I enjoyed your BLOG. I use the KWL chart in my classroom for both Reading and Math class. Sometimes my students make individual charts while other times we make a class KWL chart. Students really enjoy sharing what they know, what they want to know and what they have learned. The chart gives them a sense of ownership with their learning. This tool is great to see how far they have come, but I have trouble using them for grades because I am not sure how to grade them or even if I should grade them. Some students take more time than others, while other students just complete it because they have to. Is there a better way to assess these charts??

I also wanted to comment on pre-tests. Pre-testing is very important as it gives the instructor an idea of where each student is at academically. Pre-tests help me with grouping, my instructional strategies, interventions, etc. My pre-tests are always correlated with my post tests. I do change the questions as some students would simply memorize answers and not learn the material. Yes, that happens in 6th grade!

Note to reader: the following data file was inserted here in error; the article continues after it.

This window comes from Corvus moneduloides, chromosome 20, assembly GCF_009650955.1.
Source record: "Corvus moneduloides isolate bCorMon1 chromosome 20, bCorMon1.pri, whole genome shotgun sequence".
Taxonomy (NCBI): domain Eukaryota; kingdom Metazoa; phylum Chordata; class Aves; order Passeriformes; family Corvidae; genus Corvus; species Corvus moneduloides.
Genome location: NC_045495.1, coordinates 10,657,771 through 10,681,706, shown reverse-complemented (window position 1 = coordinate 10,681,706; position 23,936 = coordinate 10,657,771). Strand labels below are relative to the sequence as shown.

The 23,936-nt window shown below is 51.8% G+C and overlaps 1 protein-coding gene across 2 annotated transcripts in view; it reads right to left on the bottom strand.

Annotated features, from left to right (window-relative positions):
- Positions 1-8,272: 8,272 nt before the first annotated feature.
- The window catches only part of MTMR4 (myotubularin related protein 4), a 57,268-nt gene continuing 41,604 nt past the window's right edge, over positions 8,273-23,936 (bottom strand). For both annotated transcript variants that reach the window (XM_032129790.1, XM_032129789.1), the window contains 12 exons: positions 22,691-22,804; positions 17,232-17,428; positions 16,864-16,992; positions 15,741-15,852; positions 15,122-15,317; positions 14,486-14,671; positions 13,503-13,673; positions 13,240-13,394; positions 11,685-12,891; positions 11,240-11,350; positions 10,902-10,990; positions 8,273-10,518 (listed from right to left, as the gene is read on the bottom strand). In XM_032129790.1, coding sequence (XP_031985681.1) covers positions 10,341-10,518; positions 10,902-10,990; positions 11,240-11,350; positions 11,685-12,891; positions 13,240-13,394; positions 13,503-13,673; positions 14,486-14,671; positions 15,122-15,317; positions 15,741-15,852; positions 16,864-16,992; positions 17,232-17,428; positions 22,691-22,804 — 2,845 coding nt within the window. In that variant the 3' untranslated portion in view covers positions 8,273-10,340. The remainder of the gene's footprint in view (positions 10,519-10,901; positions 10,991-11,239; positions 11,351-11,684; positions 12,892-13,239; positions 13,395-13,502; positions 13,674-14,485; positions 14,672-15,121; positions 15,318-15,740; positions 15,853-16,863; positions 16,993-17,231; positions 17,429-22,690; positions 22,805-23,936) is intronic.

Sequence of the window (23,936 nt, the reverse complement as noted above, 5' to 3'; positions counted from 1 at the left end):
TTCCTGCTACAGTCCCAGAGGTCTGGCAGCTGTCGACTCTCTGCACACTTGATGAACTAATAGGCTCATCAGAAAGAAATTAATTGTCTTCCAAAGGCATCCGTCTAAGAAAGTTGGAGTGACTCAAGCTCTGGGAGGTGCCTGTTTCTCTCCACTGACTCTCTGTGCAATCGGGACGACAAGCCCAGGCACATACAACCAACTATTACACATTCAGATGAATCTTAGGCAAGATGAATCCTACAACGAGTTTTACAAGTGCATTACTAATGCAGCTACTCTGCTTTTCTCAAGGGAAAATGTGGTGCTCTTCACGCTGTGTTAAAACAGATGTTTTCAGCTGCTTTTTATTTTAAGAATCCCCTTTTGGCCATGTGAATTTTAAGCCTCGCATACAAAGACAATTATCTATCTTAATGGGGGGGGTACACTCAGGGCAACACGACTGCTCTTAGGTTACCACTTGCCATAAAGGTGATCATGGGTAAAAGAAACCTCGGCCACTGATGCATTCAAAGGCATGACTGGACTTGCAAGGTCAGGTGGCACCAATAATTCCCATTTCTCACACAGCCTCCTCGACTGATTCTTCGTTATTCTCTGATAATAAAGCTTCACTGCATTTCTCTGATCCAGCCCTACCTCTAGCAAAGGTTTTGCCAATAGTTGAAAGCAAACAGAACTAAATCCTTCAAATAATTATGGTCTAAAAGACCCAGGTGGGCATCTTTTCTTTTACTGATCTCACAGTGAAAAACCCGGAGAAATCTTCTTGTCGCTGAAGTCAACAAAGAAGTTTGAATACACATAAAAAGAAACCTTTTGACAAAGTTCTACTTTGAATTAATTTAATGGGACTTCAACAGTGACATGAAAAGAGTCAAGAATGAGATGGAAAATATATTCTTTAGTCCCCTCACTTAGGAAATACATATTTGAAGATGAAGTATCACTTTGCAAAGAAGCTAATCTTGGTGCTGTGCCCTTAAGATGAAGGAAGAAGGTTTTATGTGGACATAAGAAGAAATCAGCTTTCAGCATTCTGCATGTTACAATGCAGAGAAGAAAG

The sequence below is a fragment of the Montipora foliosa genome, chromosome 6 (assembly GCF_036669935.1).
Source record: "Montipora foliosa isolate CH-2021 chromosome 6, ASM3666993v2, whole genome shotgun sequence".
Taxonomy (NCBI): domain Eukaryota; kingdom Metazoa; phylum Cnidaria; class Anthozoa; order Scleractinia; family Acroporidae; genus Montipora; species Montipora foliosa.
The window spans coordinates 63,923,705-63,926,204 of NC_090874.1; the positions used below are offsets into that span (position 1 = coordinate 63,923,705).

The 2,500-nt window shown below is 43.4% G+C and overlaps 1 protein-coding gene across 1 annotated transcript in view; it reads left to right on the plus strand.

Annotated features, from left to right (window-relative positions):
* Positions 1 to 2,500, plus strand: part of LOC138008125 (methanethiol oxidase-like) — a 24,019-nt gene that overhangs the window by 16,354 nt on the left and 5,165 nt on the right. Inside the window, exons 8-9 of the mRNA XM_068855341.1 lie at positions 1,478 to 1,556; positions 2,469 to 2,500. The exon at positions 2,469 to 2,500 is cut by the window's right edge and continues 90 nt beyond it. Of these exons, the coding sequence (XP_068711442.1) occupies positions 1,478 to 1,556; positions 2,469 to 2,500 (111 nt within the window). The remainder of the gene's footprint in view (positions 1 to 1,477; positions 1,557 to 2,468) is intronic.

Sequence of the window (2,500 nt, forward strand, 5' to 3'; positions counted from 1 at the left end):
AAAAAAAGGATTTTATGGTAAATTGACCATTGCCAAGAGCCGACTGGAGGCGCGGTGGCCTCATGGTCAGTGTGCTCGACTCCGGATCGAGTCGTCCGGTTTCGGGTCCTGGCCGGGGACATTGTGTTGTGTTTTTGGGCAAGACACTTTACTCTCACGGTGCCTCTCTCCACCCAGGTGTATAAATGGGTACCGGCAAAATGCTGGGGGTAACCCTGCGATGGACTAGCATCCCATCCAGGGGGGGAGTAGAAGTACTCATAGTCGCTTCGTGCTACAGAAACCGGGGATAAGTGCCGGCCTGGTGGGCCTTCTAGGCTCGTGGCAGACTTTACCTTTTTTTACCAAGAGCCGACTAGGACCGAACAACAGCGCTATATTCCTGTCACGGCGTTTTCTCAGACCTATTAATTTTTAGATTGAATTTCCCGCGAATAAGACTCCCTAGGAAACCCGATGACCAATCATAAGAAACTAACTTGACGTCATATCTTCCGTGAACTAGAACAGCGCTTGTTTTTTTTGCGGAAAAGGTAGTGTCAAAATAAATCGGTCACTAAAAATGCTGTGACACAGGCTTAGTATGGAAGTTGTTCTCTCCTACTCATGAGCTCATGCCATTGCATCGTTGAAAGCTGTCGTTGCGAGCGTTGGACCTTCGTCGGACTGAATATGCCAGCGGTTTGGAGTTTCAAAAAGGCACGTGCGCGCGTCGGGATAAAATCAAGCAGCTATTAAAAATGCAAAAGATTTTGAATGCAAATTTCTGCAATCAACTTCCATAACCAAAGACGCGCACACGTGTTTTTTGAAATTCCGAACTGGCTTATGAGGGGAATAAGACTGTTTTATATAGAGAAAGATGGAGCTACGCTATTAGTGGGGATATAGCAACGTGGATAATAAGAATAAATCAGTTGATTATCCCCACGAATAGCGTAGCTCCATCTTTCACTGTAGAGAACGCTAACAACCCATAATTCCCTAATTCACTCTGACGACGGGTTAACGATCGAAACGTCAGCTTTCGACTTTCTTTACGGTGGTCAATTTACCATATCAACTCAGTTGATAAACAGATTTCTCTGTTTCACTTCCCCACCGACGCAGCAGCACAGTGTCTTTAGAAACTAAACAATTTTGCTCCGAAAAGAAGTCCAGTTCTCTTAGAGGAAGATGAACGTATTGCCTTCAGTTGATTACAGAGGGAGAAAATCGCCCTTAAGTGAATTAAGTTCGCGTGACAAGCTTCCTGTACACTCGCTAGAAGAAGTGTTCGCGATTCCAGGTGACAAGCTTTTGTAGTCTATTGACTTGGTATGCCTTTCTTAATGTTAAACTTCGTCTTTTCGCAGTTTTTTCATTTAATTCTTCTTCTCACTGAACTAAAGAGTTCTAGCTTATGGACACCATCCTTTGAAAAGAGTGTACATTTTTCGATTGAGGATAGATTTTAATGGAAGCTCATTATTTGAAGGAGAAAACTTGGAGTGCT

Romona's picture
Middle School Math Teacher

I like the idea of showing the students what will be on the test via a pretest. It would definitely help with grouping and with where the emphasis should be placed for the lessons. My only worry is about testing the students too much. Is too much testing detrimental?

Kayla's picture
Third grade teacher from Georgia

I really enjoy using the KWL in my classroom. We sometimes construct a class KWL but mostly we use individual KWLs. Each student is required to note what they know and what they would like to learn. I take them up and read them carefully - noting some of the students suggestions for what they would like to learn. Once we have completed a unit/topic, then I allow students to fill out the Learned section. This is used as a summarizer to my lesson and not as an assessment.

Pretest are very important. Eventhough students can tell you what they "think" they know about a subject, that does not mean the information they provide is accurate, how ever the "K" on a KWL will give you insight to the prior knowledge student has about a subject. Pretest must be given in order to successfully measure what a student already knows about the unit/topic/subject. It needs to be similar to the post-test (but not necessarily the same). As a educator, as long as the pretest covers the same skills and knowledge content then it is applicable.